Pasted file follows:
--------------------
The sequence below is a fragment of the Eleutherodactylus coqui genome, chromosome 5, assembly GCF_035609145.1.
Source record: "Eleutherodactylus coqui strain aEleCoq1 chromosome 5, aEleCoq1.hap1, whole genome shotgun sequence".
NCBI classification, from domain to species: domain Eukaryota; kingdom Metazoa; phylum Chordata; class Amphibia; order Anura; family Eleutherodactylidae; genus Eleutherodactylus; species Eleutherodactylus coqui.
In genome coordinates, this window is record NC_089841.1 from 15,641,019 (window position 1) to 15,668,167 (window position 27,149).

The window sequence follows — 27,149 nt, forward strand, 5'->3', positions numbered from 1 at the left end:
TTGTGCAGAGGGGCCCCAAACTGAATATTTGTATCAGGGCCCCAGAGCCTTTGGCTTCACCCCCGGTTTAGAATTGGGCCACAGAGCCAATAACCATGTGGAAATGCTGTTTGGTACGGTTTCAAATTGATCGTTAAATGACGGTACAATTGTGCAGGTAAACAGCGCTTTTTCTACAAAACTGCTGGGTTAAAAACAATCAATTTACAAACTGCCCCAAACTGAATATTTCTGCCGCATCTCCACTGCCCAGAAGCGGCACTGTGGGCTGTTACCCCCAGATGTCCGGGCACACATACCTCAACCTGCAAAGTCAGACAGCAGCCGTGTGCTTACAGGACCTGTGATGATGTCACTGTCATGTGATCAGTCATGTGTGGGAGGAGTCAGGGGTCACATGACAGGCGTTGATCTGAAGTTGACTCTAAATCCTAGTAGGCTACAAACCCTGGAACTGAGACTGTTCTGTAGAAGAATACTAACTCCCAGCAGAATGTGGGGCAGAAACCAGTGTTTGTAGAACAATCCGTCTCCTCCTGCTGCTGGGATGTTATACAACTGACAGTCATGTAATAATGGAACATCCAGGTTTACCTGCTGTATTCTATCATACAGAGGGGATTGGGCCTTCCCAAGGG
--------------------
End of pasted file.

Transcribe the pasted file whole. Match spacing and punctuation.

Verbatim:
The sequence below is a fragment of the Eleutherodactylus coqui genome, chromosome 5, assembly GCF_035609145.1.
Source record: "Eleutherodactylus coqui strain aEleCoq1 chromosome 5, aEleCoq1.hap1, whole genome shotgun sequence".
NCBI classification, from domain to species: domain Eukaryota; kingdom Metazoa; phylum Chordata; class Amphibia; order Anura; family Eleutherodactylidae; genus Eleutherodactylus; species Eleutherodactylus coqui.
In genome coordinates, this window is record NC_089841.1 from 15,641,019 (window position 1) to 15,668,167 (window position 27,149).

The window sequence follows — 27,149 nt, forward strand, 5'->3', positions numbered from 1 at the left end:
TTGTGCAGAGGGGCCCCAAACTGAATATTTGTATCAGGGCCCCAGAGCCTTTGGCTTCACCCCCGGTTTAGAATTGGGCCACAGAGCCAATAACCATGTGGAAATGCTGTTTGGTACGGTTTCAAATTGATCGTTAAATGACGGTACAATTGTGCAGGTAAACAGCGCTTTTTCTACAAAACTGCTGGGTTAAAAACAATCAATTTACAAACTGCCCCAAACTGAATATTTCTGCCGCATCTCCACTGCCCAGAAGCGGCACTGTGGGCTGTTACCCCCAGATGTCCGGGCACACATACCTCAACCTGCAAAGTCAGACAGCAGCCGTGTGCTTACAGGACCTGTGATGATGTCACTGTCATGTGATCAGTCATGTGTGGGAGGAGTCAGGGGTCACATGACAGGCGTTGATCTGAAGTTGACTCTAAATCCTAGTAGGCTACAAACCCTGGAACTGAGACTGTTCTGTAGAAGAATACTAACTCCCAGCAGAATGTGGGGCAGAAACCAGTGTTTGTAGAACAATCCGTCTCCTCCTGCTGCTGGGATGTTATACAACTGACAGTCATGTAATAATGGAACATCCAGGTTTACCTGCTGTATTCTATCATACAGAGGGGATTGGGCCTTCCCAAGGG